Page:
Courtesy of Cornell University

China energy policies designed to curtail energy use sometimes does the opposite.

March 5, 2019

Not All China Energy Policies Are Effective, Study Finds

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Despite national, state and local efforts to curb energy consumption, some Chinese energy policies might not work at all — some of them might even have the opposite effect, a new study found.

The study, recently published in Energy Economics, was conducted by Shuyang Si grad and Prof. C. Y. Cynthia Lin Lawell, applied economics and management. They were the first to examine China’s entire set of different energy policies as a whole. Most prior papers on China’s energy policies focused on a single policy’s effect on reducing energy consumption or promoting energy conservation behaviors, according to Si.

“We feel like that’s not complete. It’s not enough. We planned to look at the broader picture, taking all the possible policies we can find into account, and estimate the overall effect of all the policies together,” Si told The Sun.

China produces the most pollutant gases associated with climate change in the world. The country has adopted goals at the national as well as at local and provincial levels that aimed at limiting emissions. In developing countries, the rapid increase in energy consumption has led to problems such as power shortages and environmental pollution.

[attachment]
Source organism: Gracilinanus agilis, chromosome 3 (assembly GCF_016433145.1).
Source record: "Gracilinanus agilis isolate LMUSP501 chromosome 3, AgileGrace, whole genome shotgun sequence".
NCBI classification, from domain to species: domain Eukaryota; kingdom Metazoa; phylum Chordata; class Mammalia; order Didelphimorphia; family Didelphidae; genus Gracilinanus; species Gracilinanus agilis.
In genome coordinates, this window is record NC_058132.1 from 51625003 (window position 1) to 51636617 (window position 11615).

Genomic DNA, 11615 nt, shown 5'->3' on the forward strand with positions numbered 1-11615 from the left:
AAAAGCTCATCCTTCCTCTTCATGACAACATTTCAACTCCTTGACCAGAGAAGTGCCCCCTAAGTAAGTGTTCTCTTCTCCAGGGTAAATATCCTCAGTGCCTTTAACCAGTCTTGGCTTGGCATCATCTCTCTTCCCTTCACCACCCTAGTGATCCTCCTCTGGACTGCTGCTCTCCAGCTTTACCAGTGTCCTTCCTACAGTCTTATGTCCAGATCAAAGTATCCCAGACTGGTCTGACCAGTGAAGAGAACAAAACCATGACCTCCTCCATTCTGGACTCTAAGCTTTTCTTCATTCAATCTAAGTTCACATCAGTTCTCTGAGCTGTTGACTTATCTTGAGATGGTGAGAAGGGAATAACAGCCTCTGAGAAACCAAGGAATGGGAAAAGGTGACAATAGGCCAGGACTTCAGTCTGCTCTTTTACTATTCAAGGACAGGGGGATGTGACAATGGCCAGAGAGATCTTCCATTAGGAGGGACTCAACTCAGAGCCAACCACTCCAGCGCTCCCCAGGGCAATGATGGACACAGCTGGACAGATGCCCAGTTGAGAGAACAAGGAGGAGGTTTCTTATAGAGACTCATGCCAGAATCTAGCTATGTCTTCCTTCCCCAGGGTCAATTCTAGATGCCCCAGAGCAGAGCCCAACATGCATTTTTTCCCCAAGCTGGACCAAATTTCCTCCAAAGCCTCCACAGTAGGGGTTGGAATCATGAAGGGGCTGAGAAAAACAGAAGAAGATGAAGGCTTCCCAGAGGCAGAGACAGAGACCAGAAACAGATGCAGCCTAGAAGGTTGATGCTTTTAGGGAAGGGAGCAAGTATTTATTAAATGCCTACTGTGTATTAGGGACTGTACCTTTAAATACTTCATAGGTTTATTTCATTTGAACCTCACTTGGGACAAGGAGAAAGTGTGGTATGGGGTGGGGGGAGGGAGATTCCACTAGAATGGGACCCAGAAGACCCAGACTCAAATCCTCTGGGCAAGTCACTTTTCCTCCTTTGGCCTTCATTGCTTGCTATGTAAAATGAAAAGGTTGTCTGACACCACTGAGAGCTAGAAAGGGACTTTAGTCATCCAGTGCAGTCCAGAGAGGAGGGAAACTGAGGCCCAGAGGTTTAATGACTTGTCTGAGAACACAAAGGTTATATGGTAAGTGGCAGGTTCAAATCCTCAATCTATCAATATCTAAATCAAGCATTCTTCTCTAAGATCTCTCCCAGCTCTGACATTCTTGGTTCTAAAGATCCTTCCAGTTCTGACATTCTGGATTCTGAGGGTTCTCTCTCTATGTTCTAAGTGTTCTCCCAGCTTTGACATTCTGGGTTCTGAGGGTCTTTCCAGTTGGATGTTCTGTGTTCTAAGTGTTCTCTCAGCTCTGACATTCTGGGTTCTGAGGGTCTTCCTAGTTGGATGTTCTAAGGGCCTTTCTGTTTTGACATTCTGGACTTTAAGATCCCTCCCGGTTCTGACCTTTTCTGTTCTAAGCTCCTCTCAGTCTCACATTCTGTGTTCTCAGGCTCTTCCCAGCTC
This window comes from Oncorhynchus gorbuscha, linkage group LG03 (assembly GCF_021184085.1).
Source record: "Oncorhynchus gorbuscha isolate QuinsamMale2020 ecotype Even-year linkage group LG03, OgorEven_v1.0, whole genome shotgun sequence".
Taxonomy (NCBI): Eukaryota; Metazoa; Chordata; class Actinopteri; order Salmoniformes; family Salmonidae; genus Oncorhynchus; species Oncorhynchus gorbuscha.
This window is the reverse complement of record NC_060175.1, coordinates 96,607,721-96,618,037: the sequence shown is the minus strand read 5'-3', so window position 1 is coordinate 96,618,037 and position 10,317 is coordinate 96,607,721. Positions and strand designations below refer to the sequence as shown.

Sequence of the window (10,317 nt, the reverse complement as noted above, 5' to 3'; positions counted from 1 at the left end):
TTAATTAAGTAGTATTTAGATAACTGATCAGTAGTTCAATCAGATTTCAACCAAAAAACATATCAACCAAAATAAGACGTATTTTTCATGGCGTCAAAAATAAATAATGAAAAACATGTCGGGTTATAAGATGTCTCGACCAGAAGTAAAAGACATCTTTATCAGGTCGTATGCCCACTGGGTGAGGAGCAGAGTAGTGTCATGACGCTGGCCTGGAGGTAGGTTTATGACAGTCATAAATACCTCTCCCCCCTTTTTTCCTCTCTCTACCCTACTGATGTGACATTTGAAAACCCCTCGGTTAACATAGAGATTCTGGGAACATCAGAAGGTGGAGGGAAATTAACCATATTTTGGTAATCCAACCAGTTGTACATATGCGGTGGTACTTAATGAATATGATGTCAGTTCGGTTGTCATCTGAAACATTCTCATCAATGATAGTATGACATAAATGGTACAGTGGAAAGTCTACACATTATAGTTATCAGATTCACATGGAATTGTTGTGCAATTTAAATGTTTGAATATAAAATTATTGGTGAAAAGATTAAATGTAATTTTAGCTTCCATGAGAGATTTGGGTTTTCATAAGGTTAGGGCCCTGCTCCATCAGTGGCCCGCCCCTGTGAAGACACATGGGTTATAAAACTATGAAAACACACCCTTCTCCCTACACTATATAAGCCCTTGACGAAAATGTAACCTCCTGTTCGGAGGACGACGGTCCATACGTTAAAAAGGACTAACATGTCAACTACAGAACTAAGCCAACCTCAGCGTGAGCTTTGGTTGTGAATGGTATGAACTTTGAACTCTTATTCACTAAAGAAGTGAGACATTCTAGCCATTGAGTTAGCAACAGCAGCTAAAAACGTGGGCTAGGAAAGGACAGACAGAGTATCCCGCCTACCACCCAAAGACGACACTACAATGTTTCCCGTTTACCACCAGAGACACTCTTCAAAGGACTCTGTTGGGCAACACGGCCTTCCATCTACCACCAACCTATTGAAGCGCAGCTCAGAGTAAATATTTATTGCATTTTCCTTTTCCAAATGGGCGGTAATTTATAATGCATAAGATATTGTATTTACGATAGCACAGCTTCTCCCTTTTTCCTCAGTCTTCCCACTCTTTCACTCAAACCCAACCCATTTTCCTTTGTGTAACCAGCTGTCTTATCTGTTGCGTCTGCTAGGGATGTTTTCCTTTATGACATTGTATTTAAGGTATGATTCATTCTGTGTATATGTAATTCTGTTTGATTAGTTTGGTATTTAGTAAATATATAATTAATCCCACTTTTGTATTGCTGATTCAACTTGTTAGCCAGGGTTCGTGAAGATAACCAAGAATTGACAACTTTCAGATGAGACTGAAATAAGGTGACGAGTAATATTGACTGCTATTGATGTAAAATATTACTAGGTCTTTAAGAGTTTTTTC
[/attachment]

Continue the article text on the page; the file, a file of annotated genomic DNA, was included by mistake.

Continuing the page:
Si spent a year collecting data from 2,656 energy-related laws and policies from 2002 to 2013. He then organized the data by policy type and analyzed their effects.

His analysis found that while some laws or policies were successful in decreasing energy consumption, some others actually had the opposite effect. For example, non-monetary awards for the technology sector to reduce fossil fuel consumption achieved its intended outcome, but providing monetary incentives — such as offering loans to firms or households — for reducing fossil fuel consumption actually resulted in an increase in consumption.

Similarly, Si finds that increased education and information on efficient energy use also led to a significant rise in energy consumption. This may be due to a “rebound effect,” Si explained, which happens when people change their behavior in a way that counteracts the gains from improving energy efficiency.

“I’m using energy efficient appliances, so I feel like I can use them more often,” Si explained. “Your lifestyle will actually be using more energy.”

The data used in the study was obtained from the China Energy Statistical Yearbooks and official government policy document — a potential source of concern, said Si.

“Everyone who studies China fears that these numbers are not trustworthy, but this is the best that we can do,” Si told The Sun.

Nevertheless, even when using data published and approved by the Chinese government, Si and his coauthors found that some energy-related policies in China may be ineffective or even have counterproductive consequences.

In the future, Si hopes that his study will help develop the most effective energy policies or policy combinations.